The decline in the vaccination rates is happening to the rapidly increasing cases of severe malnutrition. A nutritionally deficient child has weakened immunity, and missing out on vaccines can prove to be life-threatening as common illnesses can be susceptible to them. The increasing case of shortage of food and acute deficiency of nutrients with a growing immunization delay threatens the overall health of a child.
WHO Director has said that prevention of covid-19 and planning to provide immunization of children should go hand-in-hand. Both the criteria are compulsory for the creation of conditions required for the survival of a child.
Apart from Indonesia, Ethiopia, and the Philippines, vaccine coverage decreased in East Asia, and the Pacific region recorded a 9% point in two years.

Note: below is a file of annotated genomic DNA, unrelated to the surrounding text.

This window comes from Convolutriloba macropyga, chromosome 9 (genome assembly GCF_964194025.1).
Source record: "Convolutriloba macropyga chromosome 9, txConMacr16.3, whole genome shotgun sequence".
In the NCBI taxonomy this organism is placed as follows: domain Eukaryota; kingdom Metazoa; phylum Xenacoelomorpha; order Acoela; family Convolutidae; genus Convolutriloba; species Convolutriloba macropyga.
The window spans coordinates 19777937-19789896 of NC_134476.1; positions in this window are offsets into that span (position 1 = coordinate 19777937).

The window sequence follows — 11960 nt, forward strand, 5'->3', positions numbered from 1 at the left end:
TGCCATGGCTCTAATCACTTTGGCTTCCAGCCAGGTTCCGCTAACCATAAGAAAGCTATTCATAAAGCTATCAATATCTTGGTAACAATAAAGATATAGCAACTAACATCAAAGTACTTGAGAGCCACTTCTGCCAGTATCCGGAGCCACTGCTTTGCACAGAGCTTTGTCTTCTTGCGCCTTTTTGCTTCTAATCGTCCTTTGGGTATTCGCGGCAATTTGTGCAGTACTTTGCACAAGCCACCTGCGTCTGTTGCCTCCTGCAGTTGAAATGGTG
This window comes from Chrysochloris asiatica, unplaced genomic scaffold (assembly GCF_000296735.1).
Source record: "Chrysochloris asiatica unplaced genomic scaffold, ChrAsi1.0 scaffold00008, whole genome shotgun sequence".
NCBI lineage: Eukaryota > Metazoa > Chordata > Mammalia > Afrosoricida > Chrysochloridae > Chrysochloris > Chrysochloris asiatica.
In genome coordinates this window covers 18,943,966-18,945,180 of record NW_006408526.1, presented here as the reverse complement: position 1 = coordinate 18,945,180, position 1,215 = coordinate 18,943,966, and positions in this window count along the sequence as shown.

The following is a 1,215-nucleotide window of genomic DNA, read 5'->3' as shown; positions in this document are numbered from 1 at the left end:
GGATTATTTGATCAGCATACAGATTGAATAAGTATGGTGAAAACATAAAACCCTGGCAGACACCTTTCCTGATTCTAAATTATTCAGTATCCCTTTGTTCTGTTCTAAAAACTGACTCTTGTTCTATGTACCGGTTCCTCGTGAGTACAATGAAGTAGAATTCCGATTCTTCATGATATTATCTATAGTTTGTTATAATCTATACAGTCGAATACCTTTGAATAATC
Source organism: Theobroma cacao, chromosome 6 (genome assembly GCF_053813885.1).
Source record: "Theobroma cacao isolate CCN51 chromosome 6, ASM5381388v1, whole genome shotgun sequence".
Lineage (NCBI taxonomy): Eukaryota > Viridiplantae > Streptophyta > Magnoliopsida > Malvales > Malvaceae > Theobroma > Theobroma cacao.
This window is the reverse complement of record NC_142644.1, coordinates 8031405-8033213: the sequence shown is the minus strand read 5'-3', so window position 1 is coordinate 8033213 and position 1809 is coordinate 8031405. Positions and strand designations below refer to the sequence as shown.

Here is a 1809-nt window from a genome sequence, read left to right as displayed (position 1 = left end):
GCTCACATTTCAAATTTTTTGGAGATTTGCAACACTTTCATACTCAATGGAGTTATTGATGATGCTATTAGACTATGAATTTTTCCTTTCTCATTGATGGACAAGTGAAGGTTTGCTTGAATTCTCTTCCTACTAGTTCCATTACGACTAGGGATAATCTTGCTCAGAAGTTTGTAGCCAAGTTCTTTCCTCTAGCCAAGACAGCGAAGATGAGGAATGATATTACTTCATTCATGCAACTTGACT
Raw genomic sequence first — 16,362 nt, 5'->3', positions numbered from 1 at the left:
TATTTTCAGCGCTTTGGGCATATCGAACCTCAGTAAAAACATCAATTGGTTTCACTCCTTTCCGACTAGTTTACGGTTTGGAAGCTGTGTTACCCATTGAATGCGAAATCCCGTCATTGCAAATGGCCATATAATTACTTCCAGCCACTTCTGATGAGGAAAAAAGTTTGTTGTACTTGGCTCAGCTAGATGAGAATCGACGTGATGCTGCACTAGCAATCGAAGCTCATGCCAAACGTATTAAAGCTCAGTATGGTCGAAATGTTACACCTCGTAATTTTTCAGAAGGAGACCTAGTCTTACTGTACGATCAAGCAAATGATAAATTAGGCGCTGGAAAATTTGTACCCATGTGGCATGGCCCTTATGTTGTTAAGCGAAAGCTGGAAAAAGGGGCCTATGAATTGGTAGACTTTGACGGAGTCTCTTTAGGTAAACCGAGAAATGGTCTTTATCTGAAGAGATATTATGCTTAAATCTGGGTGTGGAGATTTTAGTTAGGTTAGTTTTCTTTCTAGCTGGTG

Some countries were able to cope with the drop in vaccination numbers. Let’s take the case of Uganda. The government tried to maintain a high level of coverage for routine vaccination programs. However, they introduced a targeted vaccination program to provide immunity to the priority population, including the health workers. At the same time, Pakistan was able to meet the vaccine coverage provided during the pre-pandemic period. All this is acknowledged to the government for their efforts in catching up with the vaccine to cover up the population.
A tremendous number of efforts are required to reach the universal level of coverage and to prevent outbreaks. Not meeting the vaccination doses could have a devastating epidemic, as visualized in the case of polio and measles in the past 12 months.